- Ground-mounted community solar costs half as much as rooftop
- Idea will be discussed at Solar Power Interational conference
If rooftop solar is the clean-energy threat to utilities, then community solar farms are the middle ground traditional power companies can live with.
Both produce electricity that utilities are required to buy under state incentive programs. And as the two models become more popular, they’re becoming a growing drag on revenue. The key difference is that community solar developers also invest in local power grids, helping share the cost of upkeep that’s become a significant complaint about the burgeoning rooftop power industry.
As the industry seeks new ways to incorporate clean power without too much disruption to incumbent utilities, having their support will be important, and it’s a major topic of panel discussions at the Solar Power International conference that began in Las Vegas Monday. The idea is starting to garner a lot of attention from regulators and executives even though it’s still a tiny slice of the U.S. energy market.
“Utilities begrudgingly support community solar,” said Paul Spencer, chief executive officer of Clean Energy Collective LLC, a Louisville, Colorado-based developer of these small power projects that are owned by consumers.
Community solar farms are typically small, ground mounted projects located near the people who will use the power. They’re often owned by consumers, who buy fractional stakes and get a credit on their utility bills based on the amount they own and the amount of power that’s sold.
“Our members are definitely interested in community solar,” said Richard McMahon, vice president of energy supply and finance at the Edison Electric Institute, a utility industry group in Washington.
Here’s why: Utilities make money from operating power grids and supplying power through their lines. When a house goes solar, it uses the grid less and pays less to the utility. The resident typically becomes a customer of the solar company, limiting their involvement with the utility.
With community solar, the owners remain customers of the utilities. And because the projects rely on the grid to deliver power, developers have an incentive to support the infrastructure. For example, Clean Energy Collective invested $15 million to upgrade utility substations near its projects in Massachusetts. Hannah Masterjohn, director of new markets for the developer, estimates that the 326 megawatts of community power plants now planned in the state may provide $60 million for grid improvements.
That arrangement “benefits the distribution system as a whole,” she said in an interview.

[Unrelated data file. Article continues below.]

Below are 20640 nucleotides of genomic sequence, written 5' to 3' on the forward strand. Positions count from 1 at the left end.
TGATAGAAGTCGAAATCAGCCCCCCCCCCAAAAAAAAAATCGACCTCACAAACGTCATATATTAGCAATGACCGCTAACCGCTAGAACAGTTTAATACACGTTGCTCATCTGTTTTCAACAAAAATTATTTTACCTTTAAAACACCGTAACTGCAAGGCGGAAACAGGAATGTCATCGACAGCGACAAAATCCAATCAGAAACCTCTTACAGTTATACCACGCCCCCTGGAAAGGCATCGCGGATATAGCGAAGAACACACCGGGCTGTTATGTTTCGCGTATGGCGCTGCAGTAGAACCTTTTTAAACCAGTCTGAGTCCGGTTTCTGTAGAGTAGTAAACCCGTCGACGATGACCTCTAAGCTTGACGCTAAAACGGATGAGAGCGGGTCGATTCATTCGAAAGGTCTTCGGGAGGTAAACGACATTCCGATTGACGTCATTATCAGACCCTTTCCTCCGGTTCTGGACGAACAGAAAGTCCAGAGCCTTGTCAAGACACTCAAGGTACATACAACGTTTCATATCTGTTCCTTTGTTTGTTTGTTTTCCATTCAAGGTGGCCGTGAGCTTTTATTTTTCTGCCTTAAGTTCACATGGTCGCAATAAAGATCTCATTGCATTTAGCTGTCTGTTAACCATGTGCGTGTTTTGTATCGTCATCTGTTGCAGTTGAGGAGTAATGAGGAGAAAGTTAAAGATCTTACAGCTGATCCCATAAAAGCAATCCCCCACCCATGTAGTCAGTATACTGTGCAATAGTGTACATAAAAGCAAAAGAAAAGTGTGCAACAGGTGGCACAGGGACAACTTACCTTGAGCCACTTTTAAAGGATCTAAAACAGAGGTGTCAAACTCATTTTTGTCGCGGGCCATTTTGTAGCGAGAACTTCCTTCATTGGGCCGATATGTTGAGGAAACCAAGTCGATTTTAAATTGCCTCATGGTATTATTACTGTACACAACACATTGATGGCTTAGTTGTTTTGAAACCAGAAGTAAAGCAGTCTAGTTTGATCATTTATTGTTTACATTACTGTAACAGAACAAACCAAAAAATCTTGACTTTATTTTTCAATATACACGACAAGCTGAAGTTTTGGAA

“Solar rooftops took ten years to get to 1 million customers,” Masterjohn said. “We’ll do it in five. How do you reach low income consumers at scale? This is the way to do it.”
In many cases, utility customers are driving demand for solar.
“It’s about providing options our customers want and being cognizant of any cross subsidization that causes,” said Lee Gabler, director of customer strategy and solutions at Xcel Energy Inc. The Minneapolis-based utility expects to have 400 megawatts of community solar online in Minnesota by the end of the next year, at least 40 megawatts in Colorado and 2 megawatts in Wisconsin.
“Clearly community solar farms are going to be a much larger presence,” he said.
Community solar undermines utility arguments that net metering policies mainly benefit high-income homeowners who can afford to install panels on their roof, disproportionately shifting grid-maintenance costs to the less wealthy.
“Community solar steers the conversation away from cost shifting and net metering,” said Jeff Cramer, executive director of Coalition for Community Solar Access, a Washington-based trade group formed in February. “It’s the opportunity to open access to 100 percent of the people.”
The market for community solar could eventually exceed rooftop solar and giant desert solar farms because it can supply low- to moderate-income renters, multi-unit apartment buildings, and homes and businesses with unsuitable roofs. That could reach 750 gigawatts of demand, according to GTM Research.
“It’s going to outpace the growth of utility and rooftop,” said Joseph Goodman, a manager of the Rocky Mountain Institute’s electricity practice. “We’re working to accelerate it. We’re committed to enabling 1 gigawatt by 2020. ”